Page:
Although shamans had extensive powers, lay Inupiat were not without their own sources of supernatural influence. By means of various songs, charms, magical incantations, and even names, individuals could ensure the desired end. The acquisition of these instruments of supernatural power came through inheritance, purchase, or trade, with charms and songs changing hands most easily and often. The major difference between the shaman and the lay Inupiat was the greater degree of supernatural power assumed to be held by the former. The shaman did have one particular advantage, however - access to a tuungaq - or "helping spirit." Similar to the concept of guardian spirit found throughout many Native American groups, the tuungaq was commonly an animal spirit, often a land mammal that could be called upon at any time to assist the shaman. When it was to the shaman's advantage, it was believed that he might turn himself into the animal represented by the spirit.
The influence of the shaman began to decline following the arrival of White whalers who, without regard for the numerous taboos rigidly enforced by the Inupiat shamans, consistently killed large numbers of whales. Native converts to Christianity, holding the bible aloft, also flaunted traditional taboos without suffering, By the early 1960s, shamanism was rarely if ever practiced in northern Alaska. This does not mean, however, that individuals once known to be shamans, or capable of becoming shamans, were ignored. On the contrary, the Inupiat felt quite uneasy about such people.
At this time, the Presbyterian, Catholic, and Episcopal churches on the North Slope had been joined by several new denominations including the Assembly of God in Barrow and Kaktovik and, to a lesser extent, the Evangelical Friends in the area of Point Hope. All of these church groups stressed the efficacy of prayer - that is, the immediate intervention of God in daily affairs. This intervention was usually asked in two major areas: hunting and health. The churches preached that God could heal directly, although the evangelical churches put forward this doctrine more forcefully. Presbyterians, for example, used prayer as a supplement to medicine whereas the Assembly of God members frequently reversed the emphasis. In the Presbyterian church, the minister or congregation as a whole might be asked to pray for an ill member. In the Assembly of God church, any small group of members regardless of status were commonly called upon to help "lay on [healing] hands" when someone was sick.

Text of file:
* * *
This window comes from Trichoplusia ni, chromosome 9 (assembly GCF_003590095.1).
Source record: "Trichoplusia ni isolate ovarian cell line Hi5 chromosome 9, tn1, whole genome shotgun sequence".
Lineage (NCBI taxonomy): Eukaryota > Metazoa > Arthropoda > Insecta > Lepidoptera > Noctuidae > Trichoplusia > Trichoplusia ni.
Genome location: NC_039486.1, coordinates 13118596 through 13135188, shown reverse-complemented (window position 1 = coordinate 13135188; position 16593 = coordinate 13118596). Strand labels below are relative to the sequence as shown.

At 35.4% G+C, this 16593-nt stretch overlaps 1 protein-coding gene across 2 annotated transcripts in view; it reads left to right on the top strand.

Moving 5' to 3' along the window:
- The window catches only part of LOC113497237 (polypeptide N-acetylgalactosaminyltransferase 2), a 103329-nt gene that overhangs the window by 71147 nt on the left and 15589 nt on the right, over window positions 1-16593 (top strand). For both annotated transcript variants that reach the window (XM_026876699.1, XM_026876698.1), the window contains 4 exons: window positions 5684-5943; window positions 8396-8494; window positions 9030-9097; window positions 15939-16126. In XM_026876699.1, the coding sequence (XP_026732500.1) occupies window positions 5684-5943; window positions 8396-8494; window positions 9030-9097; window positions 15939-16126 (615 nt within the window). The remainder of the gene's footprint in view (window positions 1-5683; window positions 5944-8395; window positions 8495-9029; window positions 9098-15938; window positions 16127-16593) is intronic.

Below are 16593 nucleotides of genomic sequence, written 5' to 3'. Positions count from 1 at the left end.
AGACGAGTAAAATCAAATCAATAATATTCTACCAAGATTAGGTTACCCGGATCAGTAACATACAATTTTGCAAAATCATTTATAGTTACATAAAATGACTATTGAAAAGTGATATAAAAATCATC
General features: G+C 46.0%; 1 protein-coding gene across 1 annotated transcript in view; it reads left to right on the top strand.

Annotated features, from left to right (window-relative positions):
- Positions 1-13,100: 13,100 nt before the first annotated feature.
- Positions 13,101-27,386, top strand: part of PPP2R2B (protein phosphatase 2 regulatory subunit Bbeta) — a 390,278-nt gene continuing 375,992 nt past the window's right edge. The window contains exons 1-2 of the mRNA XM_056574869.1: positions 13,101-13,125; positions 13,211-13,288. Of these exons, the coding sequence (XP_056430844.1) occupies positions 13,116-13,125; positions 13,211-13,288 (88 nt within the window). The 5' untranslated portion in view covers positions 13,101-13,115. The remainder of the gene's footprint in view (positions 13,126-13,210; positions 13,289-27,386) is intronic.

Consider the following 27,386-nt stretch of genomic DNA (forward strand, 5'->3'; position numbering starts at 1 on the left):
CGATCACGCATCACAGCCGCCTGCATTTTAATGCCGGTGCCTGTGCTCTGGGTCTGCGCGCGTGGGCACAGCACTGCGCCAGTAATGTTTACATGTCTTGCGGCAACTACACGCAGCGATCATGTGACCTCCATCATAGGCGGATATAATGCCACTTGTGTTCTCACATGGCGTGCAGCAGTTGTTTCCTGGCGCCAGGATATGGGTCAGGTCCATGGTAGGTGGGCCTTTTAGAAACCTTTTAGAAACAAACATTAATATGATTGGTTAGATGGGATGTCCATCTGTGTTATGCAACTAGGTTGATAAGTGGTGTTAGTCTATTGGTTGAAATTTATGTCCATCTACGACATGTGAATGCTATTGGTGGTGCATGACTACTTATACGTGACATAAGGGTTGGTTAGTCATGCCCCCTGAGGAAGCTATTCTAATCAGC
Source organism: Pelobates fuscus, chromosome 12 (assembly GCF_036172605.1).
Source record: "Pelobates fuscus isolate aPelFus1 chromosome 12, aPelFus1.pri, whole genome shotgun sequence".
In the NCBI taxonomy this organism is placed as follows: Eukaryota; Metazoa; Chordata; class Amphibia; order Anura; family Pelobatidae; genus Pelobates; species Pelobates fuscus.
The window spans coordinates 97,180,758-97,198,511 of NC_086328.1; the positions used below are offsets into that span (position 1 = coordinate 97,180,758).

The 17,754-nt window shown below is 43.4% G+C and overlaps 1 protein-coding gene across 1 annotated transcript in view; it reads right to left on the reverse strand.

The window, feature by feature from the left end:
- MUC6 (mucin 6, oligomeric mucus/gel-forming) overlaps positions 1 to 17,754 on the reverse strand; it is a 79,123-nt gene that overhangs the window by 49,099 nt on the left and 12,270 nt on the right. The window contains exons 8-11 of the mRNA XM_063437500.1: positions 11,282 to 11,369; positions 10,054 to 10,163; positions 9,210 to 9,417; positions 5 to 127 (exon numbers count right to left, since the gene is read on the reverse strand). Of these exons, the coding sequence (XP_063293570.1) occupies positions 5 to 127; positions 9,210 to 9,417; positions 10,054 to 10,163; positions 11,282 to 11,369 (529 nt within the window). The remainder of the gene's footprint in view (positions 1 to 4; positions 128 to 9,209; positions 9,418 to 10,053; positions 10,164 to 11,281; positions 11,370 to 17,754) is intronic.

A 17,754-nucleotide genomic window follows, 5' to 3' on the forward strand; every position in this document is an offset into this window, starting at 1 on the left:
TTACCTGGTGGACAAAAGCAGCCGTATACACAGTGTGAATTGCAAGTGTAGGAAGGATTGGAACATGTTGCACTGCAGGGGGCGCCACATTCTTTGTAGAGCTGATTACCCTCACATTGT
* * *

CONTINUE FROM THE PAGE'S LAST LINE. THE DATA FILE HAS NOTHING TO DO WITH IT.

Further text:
Prior to the arrival of the evangelical missionaries, each village had one established church. There is little question that the homogeneity of religious belief arising from this arrangement encouraged a sense of identity within the village as well as with the Judeo-Christian world. Regular services brought together most village residents in a common ritual. The establishment of local church offices provided a structure for the emergence of new leaders. And a common doctrine set a standard by which Inupiat could measure their own religious and moral behavior. So too, resentment against others within our outside the community found expression in the act of refusing to attend church - an action that was quite effective since attendance at that time was one of the few activities expected of all village residents. Only salaried employees could be considered exempt, and even then, the more religious felt considerable qualms about working on the Sabbath.